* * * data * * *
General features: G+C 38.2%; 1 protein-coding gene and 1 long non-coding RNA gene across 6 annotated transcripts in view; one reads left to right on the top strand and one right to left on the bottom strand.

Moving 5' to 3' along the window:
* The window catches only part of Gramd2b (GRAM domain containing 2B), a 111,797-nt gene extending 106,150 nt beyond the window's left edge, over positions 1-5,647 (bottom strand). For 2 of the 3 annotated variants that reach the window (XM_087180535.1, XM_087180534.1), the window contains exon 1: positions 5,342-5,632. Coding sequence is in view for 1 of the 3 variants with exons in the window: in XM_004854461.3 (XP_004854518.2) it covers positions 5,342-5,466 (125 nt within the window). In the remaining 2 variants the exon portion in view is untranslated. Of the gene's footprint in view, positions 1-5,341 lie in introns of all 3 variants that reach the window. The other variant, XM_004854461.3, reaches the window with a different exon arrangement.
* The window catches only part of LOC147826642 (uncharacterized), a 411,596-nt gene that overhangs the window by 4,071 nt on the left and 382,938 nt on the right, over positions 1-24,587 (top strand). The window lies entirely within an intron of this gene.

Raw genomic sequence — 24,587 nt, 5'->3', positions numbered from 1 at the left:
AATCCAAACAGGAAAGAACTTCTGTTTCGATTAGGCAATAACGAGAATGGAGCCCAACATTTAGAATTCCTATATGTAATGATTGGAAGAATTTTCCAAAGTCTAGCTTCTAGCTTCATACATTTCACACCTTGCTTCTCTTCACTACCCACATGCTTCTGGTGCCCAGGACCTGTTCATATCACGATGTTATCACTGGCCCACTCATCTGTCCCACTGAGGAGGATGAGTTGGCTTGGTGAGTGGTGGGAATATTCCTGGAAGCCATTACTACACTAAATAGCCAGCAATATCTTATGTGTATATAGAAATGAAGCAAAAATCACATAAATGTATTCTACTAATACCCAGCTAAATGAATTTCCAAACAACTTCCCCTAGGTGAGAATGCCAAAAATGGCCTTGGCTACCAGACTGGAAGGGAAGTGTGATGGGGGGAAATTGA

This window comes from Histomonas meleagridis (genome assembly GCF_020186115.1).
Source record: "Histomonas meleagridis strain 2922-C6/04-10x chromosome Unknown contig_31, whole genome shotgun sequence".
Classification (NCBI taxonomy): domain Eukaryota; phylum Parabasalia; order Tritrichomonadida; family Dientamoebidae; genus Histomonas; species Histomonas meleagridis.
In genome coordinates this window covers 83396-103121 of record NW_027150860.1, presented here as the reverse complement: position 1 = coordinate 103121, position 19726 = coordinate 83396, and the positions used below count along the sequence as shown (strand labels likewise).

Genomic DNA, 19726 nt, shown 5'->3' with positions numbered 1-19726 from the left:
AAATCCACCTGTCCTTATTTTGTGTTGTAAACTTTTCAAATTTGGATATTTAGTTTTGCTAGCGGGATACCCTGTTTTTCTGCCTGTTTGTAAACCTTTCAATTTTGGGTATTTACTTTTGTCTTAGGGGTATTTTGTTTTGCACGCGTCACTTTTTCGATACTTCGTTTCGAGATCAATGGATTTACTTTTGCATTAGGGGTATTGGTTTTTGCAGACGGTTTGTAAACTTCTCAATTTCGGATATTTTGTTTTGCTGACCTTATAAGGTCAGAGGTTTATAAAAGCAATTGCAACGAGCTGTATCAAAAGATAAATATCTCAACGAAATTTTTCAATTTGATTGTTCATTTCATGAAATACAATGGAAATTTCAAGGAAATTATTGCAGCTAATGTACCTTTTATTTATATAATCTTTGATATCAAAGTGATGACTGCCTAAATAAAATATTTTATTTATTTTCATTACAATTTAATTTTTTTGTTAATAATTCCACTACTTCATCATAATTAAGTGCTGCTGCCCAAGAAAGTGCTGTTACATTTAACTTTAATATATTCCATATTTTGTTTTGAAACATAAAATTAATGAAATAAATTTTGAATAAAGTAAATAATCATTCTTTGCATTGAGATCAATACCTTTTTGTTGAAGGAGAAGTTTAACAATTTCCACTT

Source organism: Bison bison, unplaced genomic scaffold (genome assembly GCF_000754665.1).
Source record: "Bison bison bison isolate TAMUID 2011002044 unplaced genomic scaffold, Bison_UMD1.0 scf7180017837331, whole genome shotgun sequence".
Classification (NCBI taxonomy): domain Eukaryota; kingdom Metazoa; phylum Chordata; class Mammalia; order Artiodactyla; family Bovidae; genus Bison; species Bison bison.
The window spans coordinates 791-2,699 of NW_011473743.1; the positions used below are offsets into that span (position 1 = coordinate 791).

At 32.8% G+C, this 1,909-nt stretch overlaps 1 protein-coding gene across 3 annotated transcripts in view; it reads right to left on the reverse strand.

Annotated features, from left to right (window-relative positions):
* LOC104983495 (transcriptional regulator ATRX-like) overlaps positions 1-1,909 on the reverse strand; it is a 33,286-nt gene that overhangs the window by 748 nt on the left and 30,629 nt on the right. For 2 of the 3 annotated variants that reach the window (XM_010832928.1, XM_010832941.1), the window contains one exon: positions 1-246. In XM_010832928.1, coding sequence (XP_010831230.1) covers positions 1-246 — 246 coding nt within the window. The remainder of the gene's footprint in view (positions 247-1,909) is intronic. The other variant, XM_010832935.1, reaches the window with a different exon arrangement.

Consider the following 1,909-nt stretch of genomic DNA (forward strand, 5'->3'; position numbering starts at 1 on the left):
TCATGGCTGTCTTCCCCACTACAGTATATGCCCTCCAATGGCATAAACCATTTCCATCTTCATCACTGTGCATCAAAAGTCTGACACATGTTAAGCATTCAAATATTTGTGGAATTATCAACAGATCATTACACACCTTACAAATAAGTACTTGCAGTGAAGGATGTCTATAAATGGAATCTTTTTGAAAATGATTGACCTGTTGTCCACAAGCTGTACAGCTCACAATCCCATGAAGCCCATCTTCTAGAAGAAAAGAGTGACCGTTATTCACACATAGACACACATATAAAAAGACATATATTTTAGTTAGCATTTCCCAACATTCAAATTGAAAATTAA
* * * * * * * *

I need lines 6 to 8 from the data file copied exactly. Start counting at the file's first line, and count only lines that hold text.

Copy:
AATCCAAACAGGAAAGAACTTCTGTTTCGATTAGGCAATAACGAGAATGGAGCCCAACATTTAGAATTCCTATATGTAATGATTGGAAGAATTTTCCAAAGTCTAGCTTCTAGCTTCATACATTTCACACCTTGCTTCTCTTCACTACCCACATGCTTCTGGTGCCCAGGACCTGTTCATATCACGATGTTATCACTGGCCCACTCATCTGTCCCACTGAGGAGGATGAGTTGGCTTGGTGAGTGGTGGGAATATTCCTGGAAGCCATTACTACACTAAATAGCCAGCAATATCTTATGTGTATATAGAAATGAAGCAAAAATCACATAAATGTATTCTACTAATACCCAGCTAAATGAATTTCCAAACAACTTCCCCTAGGTGAGAATGCCAAAAATGGCCTTGGCTACCAGACTGGAAGGGAAGTGTGATGGGGGGAAATTGA

This window comes from Histomonas meleagridis (genome assembly GCF_020186115.1).
Source record: "Histomonas meleagridis strain 2922-C6/04-10x chromosome Unknown contig_31, whole genome shotgun sequence".